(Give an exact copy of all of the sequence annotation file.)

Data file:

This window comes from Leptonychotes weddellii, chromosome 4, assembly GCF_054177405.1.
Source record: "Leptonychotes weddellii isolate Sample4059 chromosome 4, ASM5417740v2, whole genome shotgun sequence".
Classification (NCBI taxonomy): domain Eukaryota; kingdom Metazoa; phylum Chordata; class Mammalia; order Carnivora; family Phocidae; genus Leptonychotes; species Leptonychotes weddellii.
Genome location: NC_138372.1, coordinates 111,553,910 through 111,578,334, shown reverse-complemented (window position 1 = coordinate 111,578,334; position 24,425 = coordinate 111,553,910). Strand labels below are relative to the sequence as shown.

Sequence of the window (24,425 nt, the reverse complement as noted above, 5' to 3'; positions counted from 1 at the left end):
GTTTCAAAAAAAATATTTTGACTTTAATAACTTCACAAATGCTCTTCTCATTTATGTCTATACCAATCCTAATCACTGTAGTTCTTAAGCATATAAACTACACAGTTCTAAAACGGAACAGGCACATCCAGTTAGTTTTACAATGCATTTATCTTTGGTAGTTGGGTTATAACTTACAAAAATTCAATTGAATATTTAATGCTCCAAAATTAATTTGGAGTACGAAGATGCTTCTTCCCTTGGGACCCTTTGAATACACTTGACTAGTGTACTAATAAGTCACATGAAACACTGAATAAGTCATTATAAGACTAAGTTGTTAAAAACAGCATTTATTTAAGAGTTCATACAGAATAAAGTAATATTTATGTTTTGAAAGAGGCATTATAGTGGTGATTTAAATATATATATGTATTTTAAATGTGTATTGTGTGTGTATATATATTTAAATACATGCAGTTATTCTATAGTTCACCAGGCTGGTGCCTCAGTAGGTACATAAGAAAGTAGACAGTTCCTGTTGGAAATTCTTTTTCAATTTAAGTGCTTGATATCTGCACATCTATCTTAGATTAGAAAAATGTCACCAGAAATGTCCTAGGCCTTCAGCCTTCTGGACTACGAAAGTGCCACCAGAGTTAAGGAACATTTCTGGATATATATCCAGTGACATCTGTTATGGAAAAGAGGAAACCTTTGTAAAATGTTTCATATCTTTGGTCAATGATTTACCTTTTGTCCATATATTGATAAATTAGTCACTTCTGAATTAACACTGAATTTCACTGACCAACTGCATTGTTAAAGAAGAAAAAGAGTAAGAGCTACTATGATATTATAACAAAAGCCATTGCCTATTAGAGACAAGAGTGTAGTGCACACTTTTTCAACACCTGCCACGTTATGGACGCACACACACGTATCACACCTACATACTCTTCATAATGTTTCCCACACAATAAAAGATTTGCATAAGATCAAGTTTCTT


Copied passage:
This window comes from Leptonychotes weddellii, chromosome 4, assembly GCF_054177405.1.
Source record: "Leptonychotes weddellii isolate Sample4059 chromosome 4, ASM5417740v2, whole genome shotgun sequence".
Classification (NCBI taxonomy): domain Eukaryota; kingdom Metazoa; phylum Chordata; class Mammalia; order Carnivora; family Phocidae; genus Leptonychotes; species Leptonychotes weddellii.
Genome location: NC_138372.1, coordinates 111,553,910 through 111,578,334, shown reverse-complemented (window position 1 = coordinate 111,578,334; position 24,425 = coordinate 111,553,910). Strand labels below are relative to the sequence as shown.

Sequence of the window (24,425 nt, the reverse complement as noted above, 5' to 3'; positions counted from 1 at the left end):
GTTTCAAAAAAAATATTTTGACTTTAATAACTTCACAAATGCTCTTCTCATTTATGTCTATACCAATCCTAATCACTGTAGTTCTTAAGCATATAAACTACACAGTTCTAAAACGGAACAGGCACATCCAGTTAGTTTTACAATGCATTTATCTTTGGTAGTTGGGTTATAACTTACAAAAATTCAATTGAATATTTAATGCTCCAAAATTAATTTGGAGTACGAAGATGCTTCTTCCCTTGGGACCCTTTGAATACACTTGACTAGTGTACTAATAAGTCACATGAAACACTGAATAAGTCATTATAAGACTAAGTTGTTAAAAACAGCATTTATTTAAGAGTTCATACAGAATAAAGTAATATTTATGTTTTGAAAGAGGCATTATAGTGGTGATTTAAATATATATATGTATTTTAAATGTGTATTGTGTGTGTATATATATTTAAATACATGCAGTTATTCTATAGTTCACCAGGCTGGTGCCTCAGTAGGTACATAAGAAAGTAGACAGTTCCTGTTGGAAATTCTTTTTCAATTTAAGTGCTTGATATCTGCACATCTATCTTAGATTAGAAAAATGTCACCAGAAATGTCCTAGGCCTTCAGCCTTCTGGACTACGAAAGTGCCACCAGAGTTAAGGAACATTTCTGGATATATATCCAGTGACATCTGTTATGGAAAAGAGGAAACCTTTGTAAAATGTTTCATATCTTTGGTCAATGATTTACCTTTTGTCCATATATTGATAAATTAGTCACTTCTGAATTAACACTGAATTTCACTGACCAACTGCATTGTTAAAGAAGAAAAAGAGTAAGAGCTACTATGATATTATAACAAAAGCCATTGCCTATTAGAGACAAGAGTGTAGTGCACACTTTTTCAACACCTGCCACGTTATGGACGCACACACACGTATCACACCTACATACTCTTCATAATGTTTCCCACACAATAAAAGATTTGCATAAGATCAAGTTTCTT